UK & World News
Syria: 'Assad Regime Behind Chemical Attack'
Syrian President Bashar al Assad was behind a "massive and co-ordinated" chemical attack in Damascus, the French government has claimed.
A seven-page intelligence report sets out five points which, MPs will be told, suggest the Assad regime was responsible for the deaths of hundreds of people in the Syrian capital last month.
The evidence includes satellite imagery, allegedly showing the attacks were launched from government-controlled areas, a French government source told the Reuters news agency.
Mr Assad told French newspaper Le Figaro the allegations were "illogical" and warned of "negative" repercussions for French interests if the country engaged in military action.
However, the report claimed the attack "could only have been ordered and carried out by the regime", adding: "We believe the Syrian opposition does not have the capacity to carry out an operation of such magnitude with chemical agents."
Earlier, French Prime Minister Jean-Marc Ayrault said MPs would be given every piece of evidence the government has, including information that has been classified until now.
MPs expected to debate the evidence on Wednesday, although a vote has been ruled out.
French President Francois Hollande can order military action without parliamentary approval, although some lawmakers have urged him to put the issue to a vote, following the lead of US President Barack Obama, who decided to seek authorisation from Congress before agreeing to missile strikes.
France is the United States' main ally in the Syrian crisis, after Britain voted against military action.
US Secretary of State John Kerry has said samples of hair and blood provided by first responders after the August 21 attack tested positive for sarin, a nerve agent estimated to be 500 times more toxic than cyanide.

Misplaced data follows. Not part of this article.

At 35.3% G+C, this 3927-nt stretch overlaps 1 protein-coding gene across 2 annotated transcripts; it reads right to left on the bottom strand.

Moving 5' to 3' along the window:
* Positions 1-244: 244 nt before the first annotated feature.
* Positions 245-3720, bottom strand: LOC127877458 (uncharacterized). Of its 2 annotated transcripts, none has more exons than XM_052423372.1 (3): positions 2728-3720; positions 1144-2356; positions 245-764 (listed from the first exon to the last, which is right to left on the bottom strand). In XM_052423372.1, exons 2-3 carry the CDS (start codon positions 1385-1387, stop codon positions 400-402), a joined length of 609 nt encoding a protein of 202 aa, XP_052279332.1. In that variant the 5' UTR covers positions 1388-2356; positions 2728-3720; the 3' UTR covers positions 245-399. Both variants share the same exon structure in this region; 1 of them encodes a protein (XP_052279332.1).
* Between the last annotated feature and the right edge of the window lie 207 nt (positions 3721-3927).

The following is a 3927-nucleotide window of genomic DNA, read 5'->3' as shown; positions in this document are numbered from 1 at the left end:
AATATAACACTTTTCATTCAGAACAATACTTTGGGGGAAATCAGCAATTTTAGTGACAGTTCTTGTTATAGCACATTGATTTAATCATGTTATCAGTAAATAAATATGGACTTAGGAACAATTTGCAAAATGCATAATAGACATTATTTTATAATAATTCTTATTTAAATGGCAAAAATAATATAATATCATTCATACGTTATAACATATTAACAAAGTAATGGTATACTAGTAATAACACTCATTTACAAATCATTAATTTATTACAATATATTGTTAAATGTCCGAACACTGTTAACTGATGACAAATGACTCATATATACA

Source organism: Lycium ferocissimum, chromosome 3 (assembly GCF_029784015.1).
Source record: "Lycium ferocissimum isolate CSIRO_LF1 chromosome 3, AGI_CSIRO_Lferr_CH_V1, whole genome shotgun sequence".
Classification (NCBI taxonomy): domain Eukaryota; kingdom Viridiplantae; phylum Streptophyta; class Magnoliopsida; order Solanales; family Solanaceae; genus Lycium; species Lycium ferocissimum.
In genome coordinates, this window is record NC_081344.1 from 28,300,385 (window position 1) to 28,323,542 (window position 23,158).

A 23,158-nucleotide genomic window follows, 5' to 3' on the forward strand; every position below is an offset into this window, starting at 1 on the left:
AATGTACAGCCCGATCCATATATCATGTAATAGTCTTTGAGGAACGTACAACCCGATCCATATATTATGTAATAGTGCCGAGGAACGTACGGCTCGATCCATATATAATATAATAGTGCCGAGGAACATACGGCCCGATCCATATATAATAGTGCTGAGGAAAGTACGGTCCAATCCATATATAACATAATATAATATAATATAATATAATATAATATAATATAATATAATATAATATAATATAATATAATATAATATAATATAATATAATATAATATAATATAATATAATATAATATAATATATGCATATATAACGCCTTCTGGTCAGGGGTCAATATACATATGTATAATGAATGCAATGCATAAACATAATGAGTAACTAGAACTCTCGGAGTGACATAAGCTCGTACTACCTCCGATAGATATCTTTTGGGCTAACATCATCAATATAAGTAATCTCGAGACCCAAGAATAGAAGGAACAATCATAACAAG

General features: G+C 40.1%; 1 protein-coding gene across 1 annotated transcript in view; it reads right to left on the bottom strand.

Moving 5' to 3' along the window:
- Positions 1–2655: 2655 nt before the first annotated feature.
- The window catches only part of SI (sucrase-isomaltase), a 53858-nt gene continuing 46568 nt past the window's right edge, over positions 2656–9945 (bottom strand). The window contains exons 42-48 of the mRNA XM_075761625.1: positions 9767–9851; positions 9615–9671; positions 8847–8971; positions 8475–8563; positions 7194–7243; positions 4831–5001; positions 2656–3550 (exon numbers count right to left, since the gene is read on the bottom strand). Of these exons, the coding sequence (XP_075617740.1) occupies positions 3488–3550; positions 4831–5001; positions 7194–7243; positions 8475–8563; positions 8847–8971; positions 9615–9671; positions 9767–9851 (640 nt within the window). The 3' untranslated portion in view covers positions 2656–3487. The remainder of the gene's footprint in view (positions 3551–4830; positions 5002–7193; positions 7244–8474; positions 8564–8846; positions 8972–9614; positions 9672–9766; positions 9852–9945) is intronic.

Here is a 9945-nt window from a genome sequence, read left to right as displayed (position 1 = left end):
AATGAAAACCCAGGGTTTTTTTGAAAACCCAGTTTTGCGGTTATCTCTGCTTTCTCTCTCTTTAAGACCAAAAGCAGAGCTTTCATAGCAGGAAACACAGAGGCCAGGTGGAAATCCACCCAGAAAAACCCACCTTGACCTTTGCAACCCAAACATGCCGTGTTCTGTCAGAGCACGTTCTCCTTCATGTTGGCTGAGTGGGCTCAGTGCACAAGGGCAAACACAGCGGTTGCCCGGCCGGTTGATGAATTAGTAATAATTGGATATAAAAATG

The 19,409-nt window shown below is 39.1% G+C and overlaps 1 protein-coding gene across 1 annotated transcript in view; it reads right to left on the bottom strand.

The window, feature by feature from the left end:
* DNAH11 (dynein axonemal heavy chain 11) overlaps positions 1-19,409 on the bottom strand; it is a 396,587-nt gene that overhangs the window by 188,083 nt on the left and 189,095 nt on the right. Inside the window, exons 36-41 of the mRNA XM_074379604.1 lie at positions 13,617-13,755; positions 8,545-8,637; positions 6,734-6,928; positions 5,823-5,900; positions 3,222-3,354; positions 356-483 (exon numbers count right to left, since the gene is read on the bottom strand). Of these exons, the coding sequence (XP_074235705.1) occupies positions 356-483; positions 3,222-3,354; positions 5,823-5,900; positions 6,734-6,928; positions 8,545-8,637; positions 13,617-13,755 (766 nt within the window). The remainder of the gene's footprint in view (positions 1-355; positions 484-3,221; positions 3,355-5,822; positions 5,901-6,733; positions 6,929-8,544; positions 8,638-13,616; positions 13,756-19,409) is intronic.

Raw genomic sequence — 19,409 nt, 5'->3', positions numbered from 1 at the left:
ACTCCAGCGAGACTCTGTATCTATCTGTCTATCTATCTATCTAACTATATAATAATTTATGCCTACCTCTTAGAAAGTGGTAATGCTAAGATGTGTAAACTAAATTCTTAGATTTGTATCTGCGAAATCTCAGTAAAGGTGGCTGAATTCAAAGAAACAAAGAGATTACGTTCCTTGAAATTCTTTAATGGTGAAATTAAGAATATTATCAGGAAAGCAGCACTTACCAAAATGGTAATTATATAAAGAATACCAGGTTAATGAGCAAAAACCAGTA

According to US estimates, the attack killed 1,429 people, including 426 children, although France put the figure at "at least 281".
In other developments, Mr Obama met with Senator John McCain, his former rival for the presidency and an advocate of military intervention in Syria, for talks ahead of next week's Congress debate.
Mr McCain said a vote against the President would be "catastrophic" and would "undermine the credibility of the United States".
He spoke of an attack that would "degrade Assad's capabilities" and allow opposition fighters to "reverse momentum on the battlefield".
It came as the USS Nimitz aircraft carrier and four other Navy vessels sailed into the Red Sea, in a move described by retired Admiral Gary Roughead, chief of naval operations during the 2011 strikes on Libya, as "prudent planning".
Meanwhile, Russian foreign minister Sergei Lavrov dismissed US evidence of alleged chemical weapons use by the Assad regime as "absolutely unconvincing".
He said the intelligence contained "nothing specific ... no geographic coordinates, no names, no proof that the tests were carried out by the professionals".
In Britain, Deputy Prime Minister Nick Clegg said he could not foresee any circumstances in which the Government would return to Parliament to vote for a second time on the prospect of military action.
"We're not going to keep asking the same question of Parliament again and again," he said.
"We live in a democracy. The executive cannot act in a way which clearly is not welcome to Parliament or the British people, so we're not proposing to do so."
It came as MPs called for answers over a chemicals trade deal with Syria signed months after the bloodshed started.
The Department for Business issued licences for the export of sodium fluoride and potassium fluoride to the war-torn country in January last year before revoking them several months later.
The chemicals are capable of being used to make nerve gas such as sarin, and also have a variety of industrial uses.
The Government said no chemicals were exported before the licence was revoked in June 2012 following EU sanctions but MPs said they intend to raise the issue at Westminster.